Katniss Everdeen, girl on fire, has survived, even though her home has been destroyed. Gale has escaped. Katniss’s family is safe. Peeta has been captured by the Capitol. District 13 really does exist. There are rebels. There are new leaders. A revolution is unfolding.
It is by design that Katniss was rescued from the arena in the cruel and haunting Quarter Quell, and it is by design that she has long been part of the revolution without knowing it. District 13 has come out of the shadows and is plotting to overthrow the Capitol. Everyone, it seems, has had a hand in the carefully laid plains – except Katniss.
The success of the rebellion hinges on Katniss’s willingness to be a pawn, to accept responsibility for countless lives, and to change the course of the future of Panem. To do this, she must put aside her feelings of anger and distrust. She must become the rebels’ Mockingjay – no matter what the personal cost.
While I’m pretty impressed with myself for hunkering down for three straight days reading the entire Hunger Games trilogy, I have to say that this wasn’t the most impressive instalment of the trilogy. That being said, I’m so happy that I’ve finally finished reading the trilogy!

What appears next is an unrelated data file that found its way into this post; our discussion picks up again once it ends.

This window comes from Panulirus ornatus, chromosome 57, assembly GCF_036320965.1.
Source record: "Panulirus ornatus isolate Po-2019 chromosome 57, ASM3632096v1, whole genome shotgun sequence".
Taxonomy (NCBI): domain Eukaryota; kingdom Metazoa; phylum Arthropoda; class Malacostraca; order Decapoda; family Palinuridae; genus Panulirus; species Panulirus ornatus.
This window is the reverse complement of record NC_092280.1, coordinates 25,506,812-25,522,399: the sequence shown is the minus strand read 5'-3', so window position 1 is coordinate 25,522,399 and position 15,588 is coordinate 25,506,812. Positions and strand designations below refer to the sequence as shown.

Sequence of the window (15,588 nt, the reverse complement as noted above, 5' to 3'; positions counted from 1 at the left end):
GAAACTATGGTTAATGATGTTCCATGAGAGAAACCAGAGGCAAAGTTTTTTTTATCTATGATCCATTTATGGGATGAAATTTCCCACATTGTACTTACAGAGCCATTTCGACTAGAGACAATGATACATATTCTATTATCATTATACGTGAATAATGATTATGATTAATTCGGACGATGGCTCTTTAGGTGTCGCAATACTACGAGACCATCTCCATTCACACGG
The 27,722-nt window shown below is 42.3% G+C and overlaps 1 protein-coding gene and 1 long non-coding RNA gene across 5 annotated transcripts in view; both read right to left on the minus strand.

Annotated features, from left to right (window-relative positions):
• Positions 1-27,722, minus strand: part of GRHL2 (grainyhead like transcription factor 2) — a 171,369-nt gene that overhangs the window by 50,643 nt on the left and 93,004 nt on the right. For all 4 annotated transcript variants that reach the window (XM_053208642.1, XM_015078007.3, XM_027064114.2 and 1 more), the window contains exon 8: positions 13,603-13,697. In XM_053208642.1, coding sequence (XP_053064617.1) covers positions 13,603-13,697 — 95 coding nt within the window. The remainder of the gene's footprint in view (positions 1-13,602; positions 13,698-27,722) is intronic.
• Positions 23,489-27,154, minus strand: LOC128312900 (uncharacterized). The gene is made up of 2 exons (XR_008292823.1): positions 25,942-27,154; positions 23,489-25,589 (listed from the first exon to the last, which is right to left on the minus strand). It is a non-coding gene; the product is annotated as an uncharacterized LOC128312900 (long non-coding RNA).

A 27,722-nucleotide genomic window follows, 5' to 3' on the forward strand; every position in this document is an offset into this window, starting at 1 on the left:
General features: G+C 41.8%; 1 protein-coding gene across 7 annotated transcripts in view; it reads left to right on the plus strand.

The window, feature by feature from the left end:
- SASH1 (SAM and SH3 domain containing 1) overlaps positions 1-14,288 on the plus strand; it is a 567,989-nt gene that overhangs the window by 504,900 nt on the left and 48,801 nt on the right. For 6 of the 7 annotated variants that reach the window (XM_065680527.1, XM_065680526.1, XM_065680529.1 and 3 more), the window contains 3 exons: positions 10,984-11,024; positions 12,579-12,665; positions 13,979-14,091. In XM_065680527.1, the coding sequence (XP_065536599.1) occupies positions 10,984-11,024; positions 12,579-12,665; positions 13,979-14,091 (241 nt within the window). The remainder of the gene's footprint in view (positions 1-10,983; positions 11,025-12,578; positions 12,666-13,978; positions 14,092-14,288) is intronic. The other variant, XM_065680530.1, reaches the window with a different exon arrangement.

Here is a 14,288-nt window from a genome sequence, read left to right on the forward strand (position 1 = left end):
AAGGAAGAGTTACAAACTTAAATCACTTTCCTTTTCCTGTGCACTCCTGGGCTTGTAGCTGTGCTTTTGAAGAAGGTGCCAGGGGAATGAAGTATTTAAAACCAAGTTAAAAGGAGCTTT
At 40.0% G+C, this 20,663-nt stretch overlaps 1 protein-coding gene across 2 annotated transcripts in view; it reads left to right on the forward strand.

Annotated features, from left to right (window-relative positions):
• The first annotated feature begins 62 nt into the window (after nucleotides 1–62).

If you’re reading this review, I’m assuming that you’ve read the previous two books in the series. If not, please stop reading! I’m not going to include spoilers, but even referencing certain things that happen in the book will be a spoiler if you haven’t read the previous two.
Mockingjay is about Katniss and her friends rebelling on the Capital. They’ve taken hiding in District 13, underground, and seem to be unsure which is worse — living under the Capital and President Snow’s Hunger Games and strict rules, or living in District 13 where the people still aren’t totally free.
While the entire book is moving along and I was intrigued the whole way through, I also felt that it was moving at a slower pace than the previous two books. Katniss and her team put together a lot of propaganda TV shorts and there was a lot of recap about what was going on in them. And really, maybe it’s just me, but who was watching these shorts? If the entire country of Panem is in rebellion, who’s sitting down watching their TVs every night?
The cliffhanger at the end of Catching Fire made me pick up Mockingjay immediately, but I felt that without the Games happening, there was a lot of sitting around, waiting for the action to start. That’s not to say that there wasn’t any action, because once it came up, it was hard to put the book down!
The romance was tepid in this book, and I have to admit that I was very disappointed with the outcome. I felt that “certain characters” were not given the screen-time (page-time?) they deserved, while I was rooting for them the whole way through.
Collins’s writing maintained the same caliber it had in the first two books, which was nice. There was still the odd sentence I found myself rereading to understand what exactly was being said, but I got it in the end.
Of course, that being said, the entire series was amazing and I’m happy to have finally read it. I’m interested to see if the entire series will turn into a movie franchise and that hopefully the movies will do the books justice.
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